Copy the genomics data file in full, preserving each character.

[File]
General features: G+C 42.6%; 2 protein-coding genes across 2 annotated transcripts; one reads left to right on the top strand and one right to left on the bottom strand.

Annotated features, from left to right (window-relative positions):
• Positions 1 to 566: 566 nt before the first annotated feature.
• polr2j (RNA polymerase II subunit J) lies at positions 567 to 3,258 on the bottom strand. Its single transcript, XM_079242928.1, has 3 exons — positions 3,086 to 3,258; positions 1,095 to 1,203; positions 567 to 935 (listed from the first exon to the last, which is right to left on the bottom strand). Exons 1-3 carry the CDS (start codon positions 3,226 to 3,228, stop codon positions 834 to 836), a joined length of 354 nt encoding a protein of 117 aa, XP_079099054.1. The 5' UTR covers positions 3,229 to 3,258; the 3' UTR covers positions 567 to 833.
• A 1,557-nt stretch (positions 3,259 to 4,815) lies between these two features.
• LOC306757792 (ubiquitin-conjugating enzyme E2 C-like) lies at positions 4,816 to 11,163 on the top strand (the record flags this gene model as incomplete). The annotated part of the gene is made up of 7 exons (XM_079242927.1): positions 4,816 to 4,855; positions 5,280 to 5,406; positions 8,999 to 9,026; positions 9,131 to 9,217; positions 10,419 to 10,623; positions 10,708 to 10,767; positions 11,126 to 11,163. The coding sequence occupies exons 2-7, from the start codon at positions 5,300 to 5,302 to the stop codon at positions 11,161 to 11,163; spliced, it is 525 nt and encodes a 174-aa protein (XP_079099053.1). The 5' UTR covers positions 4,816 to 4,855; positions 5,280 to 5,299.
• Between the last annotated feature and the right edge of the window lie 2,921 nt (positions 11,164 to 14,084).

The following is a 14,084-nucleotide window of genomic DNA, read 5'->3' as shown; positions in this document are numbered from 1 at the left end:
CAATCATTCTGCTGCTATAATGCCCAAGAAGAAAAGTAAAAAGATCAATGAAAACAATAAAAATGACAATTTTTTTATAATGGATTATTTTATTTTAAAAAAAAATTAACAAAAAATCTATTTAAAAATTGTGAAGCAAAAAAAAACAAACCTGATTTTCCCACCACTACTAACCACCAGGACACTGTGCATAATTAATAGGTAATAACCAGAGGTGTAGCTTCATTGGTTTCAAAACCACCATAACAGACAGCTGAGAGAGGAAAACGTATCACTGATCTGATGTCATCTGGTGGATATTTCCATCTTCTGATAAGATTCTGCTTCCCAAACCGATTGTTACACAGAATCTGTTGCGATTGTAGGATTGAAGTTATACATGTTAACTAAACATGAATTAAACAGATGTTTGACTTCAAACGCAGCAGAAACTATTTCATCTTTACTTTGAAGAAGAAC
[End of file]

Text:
General features: G+C 42.6%; 2 protein-coding genes across 2 annotated transcripts; one reads left to right on the top strand and one right to left on the bottom strand.

Annotated features, from left to right (window-relative positions):
• Positions 1 to 566: 566 nt before the first annotated feature.
• polr2j (RNA polymerase II subunit J) lies at positions 567 to 3,258 on the bottom strand. Its single transcript, XM_079242928.1, has 3 exons — positions 3,086 to 3,258; positions 1,095 to 1,203; positions 567 to 935 (listed from the first exon to the last, which is right to left on the bottom strand). Exons 1-3 carry the CDS (start codon positions 3,226 to 3,228, stop codon positions 834 to 836), a joined length of 354 nt encoding a protein of 117 aa, XP_079099054.1. The 5' UTR covers positions 3,229 to 3,258; the 3' UTR covers positions 567 to 833.
• A 1,557-nt stretch (positions 3,259 to 4,815) lies between these two features.
• LOC306757792 (ubiquitin-conjugating enzyme E2 C-like) lies at positions 4,816 to 11,163 on the top strand (the record flags this gene model as incomplete). The annotated part of the gene is made up of 7 exons (XM_079242927.1): positions 4,816 to 4,855; positions 5,280 to 5,406; positions 8,999 to 9,026; positions 9,131 to 9,217; positions 10,419 to 10,623; positions 10,708 to 10,767; positions 11,126 to 11,163. The coding sequence occupies exons 2-7, from the start codon at positions 5,300 to 5,302 to the stop codon at positions 11,161 to 11,163; spliced, it is 525 nt and encodes a 174-aa protein (XP_079099053.1). The 5' UTR covers positions 4,816 to 4,855; positions 5,280 to 5,299.
• Between the last annotated feature and the right edge of the window lie 2,921 nt (positions 11,164 to 14,084).

The following is a 14,084-nucleotide window of genomic DNA, read 5'->3' as shown; positions in this document are numbered from 1 at the left end:
CAATCATTCTGCTGCTATAATGCCCAAGAAGAAAAGTAAAAAGATCAATGAAAACAATAAAAATGACAATTTTTTTATAATGGATTATTTTATTTTAAAAAAAAATTAACAAAAAATCTATTTAAAAATTGTGAAGCAAAAAAAAACAAACCTGATTTTCCCACCACTACTAACCACCAGGACACTGTGCATAATTAATAGGTAATAACCAGAGGTGTAGCTTCATTGGTTTCAAAACCACCATAACAGACAGCTGAGAGAGGAAAACGTATCACTGATCTGATGTCATCTGGTGGATATTTCCATCTTCTGATAAGATTCTGCTTCCCAAACCGATTGTTACACAGAATCTGTTGCGATTGTAGGATTGAAGTTATACATGTTAACTAAACATGAATTAAACAGATGTTTGACTTCAAACGCAGCAGAAACTATTTCATCTTTACTTTGAAGAAGAAC